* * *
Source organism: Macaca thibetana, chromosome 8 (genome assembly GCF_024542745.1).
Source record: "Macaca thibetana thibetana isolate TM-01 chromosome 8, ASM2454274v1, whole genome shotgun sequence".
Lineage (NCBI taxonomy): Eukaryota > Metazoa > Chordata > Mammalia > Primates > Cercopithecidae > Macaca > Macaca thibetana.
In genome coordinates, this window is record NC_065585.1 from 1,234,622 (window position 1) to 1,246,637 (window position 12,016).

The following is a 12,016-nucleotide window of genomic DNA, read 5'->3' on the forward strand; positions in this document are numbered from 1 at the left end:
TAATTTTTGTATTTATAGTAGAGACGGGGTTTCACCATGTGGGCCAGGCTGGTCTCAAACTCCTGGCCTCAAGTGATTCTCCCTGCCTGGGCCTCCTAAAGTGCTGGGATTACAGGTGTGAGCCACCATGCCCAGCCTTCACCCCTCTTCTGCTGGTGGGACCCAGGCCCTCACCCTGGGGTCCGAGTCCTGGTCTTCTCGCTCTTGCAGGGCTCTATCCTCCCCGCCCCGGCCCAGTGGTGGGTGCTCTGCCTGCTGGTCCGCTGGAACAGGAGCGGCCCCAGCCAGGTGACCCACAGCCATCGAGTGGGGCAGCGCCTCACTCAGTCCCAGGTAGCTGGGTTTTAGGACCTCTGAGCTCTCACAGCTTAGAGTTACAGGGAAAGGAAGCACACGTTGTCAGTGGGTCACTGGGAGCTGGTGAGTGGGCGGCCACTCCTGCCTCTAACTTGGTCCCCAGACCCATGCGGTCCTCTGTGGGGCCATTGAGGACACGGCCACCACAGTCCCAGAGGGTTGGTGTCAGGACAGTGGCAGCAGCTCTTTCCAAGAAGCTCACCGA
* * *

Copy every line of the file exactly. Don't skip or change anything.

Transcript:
Source organism: Macaca thibetana, chromosome 8 (genome assembly GCF_024542745.1).
Source record: "Macaca thibetana thibetana isolate TM-01 chromosome 8, ASM2454274v1, whole genome shotgun sequence".
Lineage (NCBI taxonomy): Eukaryota > Metazoa > Chordata > Mammalia > Primates > Cercopithecidae > Macaca > Macaca thibetana.
In genome coordinates, this window is record NC_065585.1 from 1,234,622 (window position 1) to 1,246,637 (window position 12,016).

The following is a 12,016-nucleotide window of genomic DNA, read 5'->3' on the forward strand; positions in this document are numbered from 1 at the left end:
TAATTTTTGTATTTATAGTAGAGACGGGGTTTCACCATGTGGGCCAGGCTGGTCTCAAACTCCTGGCCTCAAGTGATTCTCCCTGCCTGGGCCTCCTAAAGTGCTGGGATTACAGGTGTGAGCCACCATGCCCAGCCTTCACCCCTCTTCTGCTGGTGGGACCCAGGCCCTCACCCTGGGGTCCGAGTCCTGGTCTTCTCGCTCTTGCAGGGCTCTATCCTCCCCGCCCCGGCCCAGTGGTGGGTGCTCTGCCTGCTGGTCCGCTGGAACAGGAGCGGCCCCAGCCAGGTGACCCACAGCCATCGAGTGGGGCAGCGCCTCACTCAGTCCCAGGTAGCTGGGTTTTAGGACCTCTGAGCTCTCACAGCTTAGAGTTACAGGGAAAGGAAGCACACGTTGTCAGTGGGTCACTGGGAGCTGGTGAGTGGGCGGCCACTCCTGCCTCTAACTTGGTCCCCAGACCCATGCGGTCCTCTGTGGGGCCATTGAGGACACGGCCACCACAGTCCCAGAGGGTTGGTGTCAGGACAGTGGCAGCAGCTCTTTCCAAGAAGCTCACCGA